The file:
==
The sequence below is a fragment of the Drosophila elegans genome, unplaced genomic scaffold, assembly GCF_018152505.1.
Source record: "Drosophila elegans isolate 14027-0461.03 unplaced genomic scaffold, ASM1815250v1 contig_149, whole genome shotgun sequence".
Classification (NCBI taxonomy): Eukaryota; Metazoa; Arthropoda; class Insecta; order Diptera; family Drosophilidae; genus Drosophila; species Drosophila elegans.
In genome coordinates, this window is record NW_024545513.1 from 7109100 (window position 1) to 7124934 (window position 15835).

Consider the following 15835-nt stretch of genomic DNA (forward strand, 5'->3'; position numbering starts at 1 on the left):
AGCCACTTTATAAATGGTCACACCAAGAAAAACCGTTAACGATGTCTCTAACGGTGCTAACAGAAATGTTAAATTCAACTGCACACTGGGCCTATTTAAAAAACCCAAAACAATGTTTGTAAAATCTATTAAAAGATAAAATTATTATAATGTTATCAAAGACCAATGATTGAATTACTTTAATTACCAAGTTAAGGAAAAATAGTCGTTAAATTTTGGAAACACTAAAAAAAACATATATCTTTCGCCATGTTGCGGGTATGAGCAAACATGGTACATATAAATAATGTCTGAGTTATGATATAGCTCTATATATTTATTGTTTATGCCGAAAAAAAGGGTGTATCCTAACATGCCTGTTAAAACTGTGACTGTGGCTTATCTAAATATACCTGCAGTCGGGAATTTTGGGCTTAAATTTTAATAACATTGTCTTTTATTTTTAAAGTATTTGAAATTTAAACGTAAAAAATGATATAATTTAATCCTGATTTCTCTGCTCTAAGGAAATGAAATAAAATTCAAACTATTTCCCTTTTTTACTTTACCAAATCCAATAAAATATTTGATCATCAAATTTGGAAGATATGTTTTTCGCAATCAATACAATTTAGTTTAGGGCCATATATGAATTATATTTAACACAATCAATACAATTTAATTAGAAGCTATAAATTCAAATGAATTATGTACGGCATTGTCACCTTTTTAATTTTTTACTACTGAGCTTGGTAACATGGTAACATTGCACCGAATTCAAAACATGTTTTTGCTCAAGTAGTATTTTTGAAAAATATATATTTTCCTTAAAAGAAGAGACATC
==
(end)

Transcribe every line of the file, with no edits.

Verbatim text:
The sequence below is a fragment of the Drosophila elegans genome, unplaced genomic scaffold, assembly GCF_018152505.1.
Source record: "Drosophila elegans isolate 14027-0461.03 unplaced genomic scaffold, ASM1815250v1 contig_149, whole genome shotgun sequence".
Classification (NCBI taxonomy): Eukaryota; Metazoa; Arthropoda; class Insecta; order Diptera; family Drosophilidae; genus Drosophila; species Drosophila elegans.
In genome coordinates, this window is record NW_024545513.1 from 7109100 (window position 1) to 7124934 (window position 15835).

Consider the following 15835-nt stretch of genomic DNA (forward strand, 5'->3'; position numbering starts at 1 on the left):
AGCCACTTTATAAATGGTCACACCAAGAAAAACCGTTAACGATGTCTCTAACGGTGCTAACAGAAATGTTAAATTCAACTGCACACTGGGCCTATTTAAAAAACCCAAAACAATGTTTGTAAAATCTATTAAAAGATAAAATTATTATAATGTTATCAAAGACCAATGATTGAATTACTTTAATTACCAAGTTAAGGAAAAATAGTCGTTAAATTTTGGAAACACTAAAAAAAACATATATCTTTCGCCATGTTGCGGGTATGAGCAAACATGGTACATATAAATAATGTCTGAGTTATGATATAGCTCTATATATTTATTGTTTATGCCGAAAAAAAGGGTGTATCCTAACATGCCTGTTAAAACTGTGACTGTGGCTTATCTAAATATACCTGCAGTCGGGAATTTTGGGCTTAAATTTTAATAACATTGTCTTTTATTTTTAAAGTATTTGAAATTTAAACGTAAAAAATGATATAATTTAATCCTGATTTCTCTGCTCTAAGGAAATGAAATAAAATTCAAACTATTTCCCTTTTTTACTTTACCAAATCCAATAAAATATTTGATCATCAAATTTGGAAGATATGTTTTTCGCAATCAATACAATTTAGTTTAGGGCCATATATGAATTATATTTAACACAATCAATACAATTTAATTAGAAGCTATAAATTCAAATGAATTATGTACGGCATTGTCACCTTTTTAATTTTTTACTACTGAGCTTGGTAACATGGTAACATTGCACCGAATTCAAAACATGTTTTTGCTCAAGTAGTATTTTTGAAAAATATATATTTTCCTTAAAAGAAGAGACATC